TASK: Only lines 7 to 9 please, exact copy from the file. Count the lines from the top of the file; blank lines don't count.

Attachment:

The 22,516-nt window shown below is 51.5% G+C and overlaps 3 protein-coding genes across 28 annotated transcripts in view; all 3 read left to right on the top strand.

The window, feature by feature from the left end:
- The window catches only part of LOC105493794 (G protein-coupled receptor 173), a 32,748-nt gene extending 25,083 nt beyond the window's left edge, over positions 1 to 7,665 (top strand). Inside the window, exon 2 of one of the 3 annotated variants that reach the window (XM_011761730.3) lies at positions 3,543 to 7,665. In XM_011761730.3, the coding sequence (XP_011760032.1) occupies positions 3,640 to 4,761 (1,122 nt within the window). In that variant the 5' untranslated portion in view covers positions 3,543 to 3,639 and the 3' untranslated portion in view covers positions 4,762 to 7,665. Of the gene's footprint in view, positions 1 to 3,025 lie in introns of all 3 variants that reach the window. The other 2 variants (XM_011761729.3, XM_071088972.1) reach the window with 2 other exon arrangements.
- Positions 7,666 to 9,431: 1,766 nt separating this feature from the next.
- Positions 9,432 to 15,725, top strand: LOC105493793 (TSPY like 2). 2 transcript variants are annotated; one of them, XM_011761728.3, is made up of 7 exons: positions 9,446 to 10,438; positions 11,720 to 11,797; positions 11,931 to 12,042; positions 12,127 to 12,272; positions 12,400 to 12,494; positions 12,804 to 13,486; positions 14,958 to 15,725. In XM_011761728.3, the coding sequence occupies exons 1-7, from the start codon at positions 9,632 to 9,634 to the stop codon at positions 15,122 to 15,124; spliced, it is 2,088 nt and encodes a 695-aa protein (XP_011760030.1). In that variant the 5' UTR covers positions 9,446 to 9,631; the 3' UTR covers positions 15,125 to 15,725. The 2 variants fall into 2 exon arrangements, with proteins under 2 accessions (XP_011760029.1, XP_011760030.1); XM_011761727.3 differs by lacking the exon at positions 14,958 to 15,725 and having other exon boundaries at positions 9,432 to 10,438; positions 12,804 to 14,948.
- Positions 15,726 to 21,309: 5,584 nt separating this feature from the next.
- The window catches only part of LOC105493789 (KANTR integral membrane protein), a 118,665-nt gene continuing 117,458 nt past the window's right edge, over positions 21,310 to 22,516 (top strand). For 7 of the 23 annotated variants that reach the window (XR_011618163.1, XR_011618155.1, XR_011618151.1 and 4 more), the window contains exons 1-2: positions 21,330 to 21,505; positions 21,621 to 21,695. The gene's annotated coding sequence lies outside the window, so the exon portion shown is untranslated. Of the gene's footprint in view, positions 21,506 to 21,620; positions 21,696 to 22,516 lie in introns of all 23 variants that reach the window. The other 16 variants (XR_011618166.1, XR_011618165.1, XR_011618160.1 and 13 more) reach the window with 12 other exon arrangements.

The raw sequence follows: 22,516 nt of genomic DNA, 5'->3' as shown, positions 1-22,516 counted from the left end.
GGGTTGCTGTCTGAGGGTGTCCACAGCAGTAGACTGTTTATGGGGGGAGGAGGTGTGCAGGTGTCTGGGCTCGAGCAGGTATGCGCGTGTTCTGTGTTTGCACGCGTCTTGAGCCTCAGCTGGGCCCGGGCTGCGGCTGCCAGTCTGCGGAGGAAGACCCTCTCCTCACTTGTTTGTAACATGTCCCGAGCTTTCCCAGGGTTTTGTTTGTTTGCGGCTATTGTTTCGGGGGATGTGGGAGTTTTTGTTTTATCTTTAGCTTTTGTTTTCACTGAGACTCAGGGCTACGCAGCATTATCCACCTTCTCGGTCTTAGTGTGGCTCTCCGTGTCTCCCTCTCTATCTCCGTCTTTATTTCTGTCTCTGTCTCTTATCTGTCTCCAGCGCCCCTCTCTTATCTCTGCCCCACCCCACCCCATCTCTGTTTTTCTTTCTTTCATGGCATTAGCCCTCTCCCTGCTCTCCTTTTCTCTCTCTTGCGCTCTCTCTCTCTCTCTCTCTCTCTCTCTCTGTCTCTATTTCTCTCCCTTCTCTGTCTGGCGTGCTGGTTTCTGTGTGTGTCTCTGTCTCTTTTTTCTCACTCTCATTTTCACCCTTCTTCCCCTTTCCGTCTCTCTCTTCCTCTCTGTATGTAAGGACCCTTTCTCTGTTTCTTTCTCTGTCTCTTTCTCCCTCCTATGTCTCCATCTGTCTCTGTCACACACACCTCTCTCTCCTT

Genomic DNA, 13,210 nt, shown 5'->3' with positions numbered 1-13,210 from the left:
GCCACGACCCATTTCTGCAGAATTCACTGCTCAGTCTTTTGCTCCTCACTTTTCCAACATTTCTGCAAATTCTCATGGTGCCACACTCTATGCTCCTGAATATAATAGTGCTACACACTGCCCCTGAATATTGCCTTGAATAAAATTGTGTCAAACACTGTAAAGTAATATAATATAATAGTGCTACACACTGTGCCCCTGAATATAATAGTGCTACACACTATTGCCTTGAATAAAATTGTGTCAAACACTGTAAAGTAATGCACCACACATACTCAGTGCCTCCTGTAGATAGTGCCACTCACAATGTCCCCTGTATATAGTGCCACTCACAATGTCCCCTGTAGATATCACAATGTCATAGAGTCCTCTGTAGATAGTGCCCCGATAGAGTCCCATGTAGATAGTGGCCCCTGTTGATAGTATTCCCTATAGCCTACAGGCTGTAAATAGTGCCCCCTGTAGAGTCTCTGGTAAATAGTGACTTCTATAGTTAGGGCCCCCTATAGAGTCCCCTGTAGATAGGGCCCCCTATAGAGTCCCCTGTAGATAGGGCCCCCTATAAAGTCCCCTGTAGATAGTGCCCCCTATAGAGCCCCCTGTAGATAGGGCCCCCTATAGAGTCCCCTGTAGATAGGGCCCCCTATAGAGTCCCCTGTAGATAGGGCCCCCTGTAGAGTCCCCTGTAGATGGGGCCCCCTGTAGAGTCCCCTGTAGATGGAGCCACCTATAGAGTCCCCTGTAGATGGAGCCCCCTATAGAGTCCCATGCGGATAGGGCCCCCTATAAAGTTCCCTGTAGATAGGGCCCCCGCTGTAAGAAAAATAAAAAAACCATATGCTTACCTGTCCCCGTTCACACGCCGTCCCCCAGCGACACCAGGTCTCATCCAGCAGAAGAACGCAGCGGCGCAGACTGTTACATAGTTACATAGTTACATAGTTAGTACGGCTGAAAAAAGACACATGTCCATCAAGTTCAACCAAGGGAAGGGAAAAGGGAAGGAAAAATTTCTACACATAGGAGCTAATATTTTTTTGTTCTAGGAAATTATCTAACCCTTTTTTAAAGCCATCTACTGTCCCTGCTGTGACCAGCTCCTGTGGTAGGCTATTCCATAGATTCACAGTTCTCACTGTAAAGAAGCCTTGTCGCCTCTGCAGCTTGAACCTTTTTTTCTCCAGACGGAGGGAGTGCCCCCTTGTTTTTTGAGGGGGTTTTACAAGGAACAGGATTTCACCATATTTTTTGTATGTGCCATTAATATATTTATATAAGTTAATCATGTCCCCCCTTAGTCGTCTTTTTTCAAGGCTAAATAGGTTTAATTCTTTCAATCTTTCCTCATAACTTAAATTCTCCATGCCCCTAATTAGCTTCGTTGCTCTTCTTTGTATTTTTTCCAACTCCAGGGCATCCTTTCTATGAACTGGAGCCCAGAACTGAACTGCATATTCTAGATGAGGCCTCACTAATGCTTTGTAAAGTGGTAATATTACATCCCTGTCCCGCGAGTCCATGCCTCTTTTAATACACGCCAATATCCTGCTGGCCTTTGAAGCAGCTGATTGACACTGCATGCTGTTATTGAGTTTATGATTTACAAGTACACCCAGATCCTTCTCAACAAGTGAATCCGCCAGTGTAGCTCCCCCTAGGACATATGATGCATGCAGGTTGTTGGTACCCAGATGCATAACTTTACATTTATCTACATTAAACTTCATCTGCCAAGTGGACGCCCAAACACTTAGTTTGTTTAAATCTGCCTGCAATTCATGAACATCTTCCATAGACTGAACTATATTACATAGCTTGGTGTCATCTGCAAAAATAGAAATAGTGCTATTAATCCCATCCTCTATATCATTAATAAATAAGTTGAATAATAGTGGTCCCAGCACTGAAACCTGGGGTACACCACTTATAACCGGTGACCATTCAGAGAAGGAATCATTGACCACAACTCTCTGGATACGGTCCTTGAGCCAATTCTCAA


- The window catches only part of LOC105493789 (KANTR integral membrane protein), a 118,665-nt gene continuing 117,458 nt past the window's right edge, over positions 21,310 to 22,516 (top strand). For 7 of the 23 annotated variants that reach the window (XR_011618163.1, XR_011618155.1, XR_011618151.1 and 4 more), the window contains exons 1-2: positions 21,330 to 21,505; positions 21,621 to 21,695. The gene's annotated coding sequence lies outside the window, so the exon portion shown is untranslated. Of the gene's footprint in view, positions 21,506 to 21,620; positions 21,696 to 22,516 lie in introns of all 23 variants that reach the window. The other 16 variants (XR_011618166.1, XR_011618165.1, XR_011618160.1 and 13 more) reach the window with 12 other exon arrangements.

The raw sequence follows: 22,516 nt of genomic DNA, 5'->3' as shown, positions 1-22,516 counted from the left end.
GGGTTGCTGTCTGAGGGTGTCCACAGCAGTAGACTGTTTATGGGGGGAGGAGGTGTGCAGGTGTCTGGGCTCGAGCAGGTATGCGCGTGTTCTGTGTTTGCACGCGTCTTGAGCCTCAGCTGGGCCCGGGCTGCGGCTGCCAGTCTGCGGAGGAAGACCCTCTCCTCACTTGTTTGTAACATGTCCCGAGCTTTCCCAGGGTTTTGTTTGTTTGCGGCTATTGTTTCGGGGGATGTGGGAGTTTTTGTTTTATCTTTAGCTTTTGTTTTCACTGAGACTCAGGGCTACGCAGCATTATCCACCTTCTCGGTCTTAGTGTGGCTCTCCGTGTCTCCCTCTCTATCTCCGTCTTTATTTCTGTCTCTGTCTCTTATCTGTCTCCAGCGCCCCTCTCTTATCTCTGCCCCACCCCACCCCATCTCTGTTTTTCTTTCTTTCATGGCATTAGCCCTCTCCCTGCTCTCCTTTTCTCTCTCTTGCGCTCTCTCTCTCTCTCTCTCTCTCTCTCTCTGTCTCTATTTCTCTCCCTTCTCTGTCTGGCGTGCTGGTTTCTGTGTGTGTCTCTGTCTCTTTTTTCTCACTCTCATTTTCACCCTTCTTCCCCTTTCCGTCTCTCTCTTCCTCTCTGTATGTAAGGACCCTTTCTCTGTTTCTTTCTCTGTCTCTTTCTCCCTCCTATGTCTCCATCTGTCTCTGTCACACACACCTCTCTCTCCTT